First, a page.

United States Capitol Subway System

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The subway system of the United States Capitol in Washington, D.C. consists of three underground electric people mover systems that connect the United States Capitol to the House and Senate office buildings.

Contents

History

The original subway line was built in 1909 to link the Russell Senate Office Building to the Capitol.[1] In 1960, an operator-controlled monorail was installed for the Dirksen Senate Office Building.[2] A two-car subway line connecting the Rayburn House Office Building to the Capitol was built in 1965.[3][4] The Dirksen monorail, which had been extended to the Hart Senate Office Building in 1982, was replaced in 1993 by an automatic train.[1][2]

Network

On the House side, an older manned system with single, open-topped cars shuttles between the Rayburn House Office Building and the Capitol. On the Senate side, two separate subway systems exist. One is a computer-controlled system with small groups of enclosed cars that shuttle passengers between the Hart Senate Office Building, Dirksen Senate Office Building, and the Capitol. It is propelled by a track-side linear motor, while the train cars are unpowered. The second system is similar to the one found on the House side; it connects the Russell Senate Office Building and the Capitol. The House and Senate subway systems do not terminate in the same location under the Capitol, but they are connected by a labyrinth of tunnels.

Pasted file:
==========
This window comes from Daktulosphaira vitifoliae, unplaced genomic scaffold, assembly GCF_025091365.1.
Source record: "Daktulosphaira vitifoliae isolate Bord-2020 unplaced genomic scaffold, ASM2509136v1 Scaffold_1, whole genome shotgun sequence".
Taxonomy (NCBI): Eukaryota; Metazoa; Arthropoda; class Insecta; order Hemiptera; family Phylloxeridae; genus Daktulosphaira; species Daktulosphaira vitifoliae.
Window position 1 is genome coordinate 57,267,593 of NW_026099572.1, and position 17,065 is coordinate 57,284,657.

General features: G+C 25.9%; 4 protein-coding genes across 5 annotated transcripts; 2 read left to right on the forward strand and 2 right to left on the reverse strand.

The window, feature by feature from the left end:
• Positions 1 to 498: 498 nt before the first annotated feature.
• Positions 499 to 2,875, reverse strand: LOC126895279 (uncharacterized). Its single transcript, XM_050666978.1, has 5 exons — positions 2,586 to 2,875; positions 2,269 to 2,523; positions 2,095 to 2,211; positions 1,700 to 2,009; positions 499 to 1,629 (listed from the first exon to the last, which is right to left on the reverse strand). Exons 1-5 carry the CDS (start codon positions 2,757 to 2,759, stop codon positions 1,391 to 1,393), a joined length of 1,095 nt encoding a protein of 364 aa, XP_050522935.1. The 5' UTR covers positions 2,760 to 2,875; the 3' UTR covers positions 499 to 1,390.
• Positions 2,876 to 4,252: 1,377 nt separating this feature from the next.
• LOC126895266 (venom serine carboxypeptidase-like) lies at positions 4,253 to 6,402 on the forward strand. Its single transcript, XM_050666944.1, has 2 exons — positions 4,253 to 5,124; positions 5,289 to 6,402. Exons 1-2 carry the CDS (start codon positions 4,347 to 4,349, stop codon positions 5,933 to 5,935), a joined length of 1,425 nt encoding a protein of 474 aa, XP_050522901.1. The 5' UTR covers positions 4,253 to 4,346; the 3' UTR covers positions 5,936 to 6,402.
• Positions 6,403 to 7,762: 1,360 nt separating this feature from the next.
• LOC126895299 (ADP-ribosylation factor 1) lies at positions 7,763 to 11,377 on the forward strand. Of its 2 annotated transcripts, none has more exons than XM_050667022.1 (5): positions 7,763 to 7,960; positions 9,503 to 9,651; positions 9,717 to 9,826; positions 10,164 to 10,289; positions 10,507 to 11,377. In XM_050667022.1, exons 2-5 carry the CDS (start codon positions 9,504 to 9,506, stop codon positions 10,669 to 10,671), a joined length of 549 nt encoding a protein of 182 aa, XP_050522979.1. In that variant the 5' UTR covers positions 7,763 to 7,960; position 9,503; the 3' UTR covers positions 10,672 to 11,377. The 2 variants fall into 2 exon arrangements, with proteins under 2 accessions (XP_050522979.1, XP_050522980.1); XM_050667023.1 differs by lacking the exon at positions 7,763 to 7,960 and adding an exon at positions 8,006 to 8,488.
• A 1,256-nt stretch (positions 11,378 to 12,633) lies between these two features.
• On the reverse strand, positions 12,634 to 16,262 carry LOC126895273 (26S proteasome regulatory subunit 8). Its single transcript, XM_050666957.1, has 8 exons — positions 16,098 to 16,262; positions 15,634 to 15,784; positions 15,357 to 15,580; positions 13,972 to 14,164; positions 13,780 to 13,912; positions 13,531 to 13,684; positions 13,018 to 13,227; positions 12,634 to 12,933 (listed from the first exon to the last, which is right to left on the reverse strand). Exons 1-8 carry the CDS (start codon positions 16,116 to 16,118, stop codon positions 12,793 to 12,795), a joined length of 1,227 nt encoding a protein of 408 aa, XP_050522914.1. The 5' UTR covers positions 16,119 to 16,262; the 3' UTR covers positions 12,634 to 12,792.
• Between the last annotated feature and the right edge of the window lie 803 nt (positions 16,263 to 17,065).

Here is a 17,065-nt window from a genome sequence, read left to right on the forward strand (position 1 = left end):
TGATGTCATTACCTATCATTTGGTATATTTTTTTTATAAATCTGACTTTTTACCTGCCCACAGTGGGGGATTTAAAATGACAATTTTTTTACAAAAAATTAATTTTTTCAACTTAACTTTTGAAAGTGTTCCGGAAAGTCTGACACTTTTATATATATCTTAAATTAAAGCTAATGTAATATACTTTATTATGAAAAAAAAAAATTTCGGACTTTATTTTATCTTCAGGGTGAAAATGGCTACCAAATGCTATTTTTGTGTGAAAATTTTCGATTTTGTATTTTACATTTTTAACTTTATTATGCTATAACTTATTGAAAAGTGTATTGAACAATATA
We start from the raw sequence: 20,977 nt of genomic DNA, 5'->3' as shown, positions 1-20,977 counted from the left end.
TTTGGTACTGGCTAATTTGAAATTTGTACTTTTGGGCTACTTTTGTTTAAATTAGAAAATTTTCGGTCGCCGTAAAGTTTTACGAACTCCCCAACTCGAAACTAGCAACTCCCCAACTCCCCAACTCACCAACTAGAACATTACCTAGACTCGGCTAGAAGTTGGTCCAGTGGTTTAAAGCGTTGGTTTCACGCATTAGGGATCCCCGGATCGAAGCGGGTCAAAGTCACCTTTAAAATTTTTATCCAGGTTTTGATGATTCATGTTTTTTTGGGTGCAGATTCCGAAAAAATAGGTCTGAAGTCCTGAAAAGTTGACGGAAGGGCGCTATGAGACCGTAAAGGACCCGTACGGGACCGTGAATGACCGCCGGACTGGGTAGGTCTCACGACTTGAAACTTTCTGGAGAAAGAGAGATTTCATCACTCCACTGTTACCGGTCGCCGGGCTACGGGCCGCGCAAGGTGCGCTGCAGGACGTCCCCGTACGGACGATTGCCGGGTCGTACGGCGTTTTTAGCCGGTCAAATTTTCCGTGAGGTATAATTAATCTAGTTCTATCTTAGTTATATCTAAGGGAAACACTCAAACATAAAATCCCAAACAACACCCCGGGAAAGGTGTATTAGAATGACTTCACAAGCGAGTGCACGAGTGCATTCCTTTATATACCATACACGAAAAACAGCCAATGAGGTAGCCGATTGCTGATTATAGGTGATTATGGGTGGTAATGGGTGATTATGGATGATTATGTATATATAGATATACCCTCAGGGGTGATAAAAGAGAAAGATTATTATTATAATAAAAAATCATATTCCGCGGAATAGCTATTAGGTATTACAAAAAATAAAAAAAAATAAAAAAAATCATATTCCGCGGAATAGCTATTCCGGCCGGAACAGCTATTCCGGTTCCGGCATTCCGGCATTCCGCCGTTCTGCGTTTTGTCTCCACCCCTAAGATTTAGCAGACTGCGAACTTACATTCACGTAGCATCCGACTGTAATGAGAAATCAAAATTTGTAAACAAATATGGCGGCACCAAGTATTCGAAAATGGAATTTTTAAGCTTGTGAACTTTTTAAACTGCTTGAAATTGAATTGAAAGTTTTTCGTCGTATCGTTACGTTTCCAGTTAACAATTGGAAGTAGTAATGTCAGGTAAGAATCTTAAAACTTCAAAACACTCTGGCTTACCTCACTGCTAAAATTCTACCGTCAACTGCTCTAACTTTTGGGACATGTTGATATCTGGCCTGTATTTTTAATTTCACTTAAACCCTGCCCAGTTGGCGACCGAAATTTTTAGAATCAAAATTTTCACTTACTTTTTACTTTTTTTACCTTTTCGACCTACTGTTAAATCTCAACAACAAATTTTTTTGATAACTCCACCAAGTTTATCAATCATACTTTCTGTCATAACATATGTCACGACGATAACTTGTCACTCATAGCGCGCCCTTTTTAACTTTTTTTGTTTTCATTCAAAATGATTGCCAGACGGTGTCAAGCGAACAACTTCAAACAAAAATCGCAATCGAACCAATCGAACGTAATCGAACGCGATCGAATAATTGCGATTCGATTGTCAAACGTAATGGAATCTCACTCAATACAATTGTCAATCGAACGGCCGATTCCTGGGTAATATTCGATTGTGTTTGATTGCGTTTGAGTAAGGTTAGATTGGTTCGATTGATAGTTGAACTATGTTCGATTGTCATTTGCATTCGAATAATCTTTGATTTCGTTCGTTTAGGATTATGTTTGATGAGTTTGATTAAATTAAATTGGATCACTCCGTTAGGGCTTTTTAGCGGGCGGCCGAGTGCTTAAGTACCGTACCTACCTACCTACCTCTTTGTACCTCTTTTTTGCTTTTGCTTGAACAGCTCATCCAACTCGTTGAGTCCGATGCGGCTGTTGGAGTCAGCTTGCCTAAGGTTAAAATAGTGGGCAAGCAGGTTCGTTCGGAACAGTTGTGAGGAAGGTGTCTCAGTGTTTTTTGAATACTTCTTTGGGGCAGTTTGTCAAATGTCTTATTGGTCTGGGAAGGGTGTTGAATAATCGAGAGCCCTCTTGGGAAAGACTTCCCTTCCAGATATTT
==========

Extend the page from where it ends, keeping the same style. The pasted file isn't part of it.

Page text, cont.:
Security

The systems are open to public insofar as members of the public must be escorted by a staff member with proper identification. This is usually during a tour of the Capitol Complex. However, during votes, the House subway is restricted for Congressional members-only. The Russell subway is restricted to members and staff-only during times when the Senate is voting.

Since the terrorist attacks of September 11, 2001, restrictions have been placed on visitors using the Senate subway between the Hart and Dirksen buildings.

Accidents

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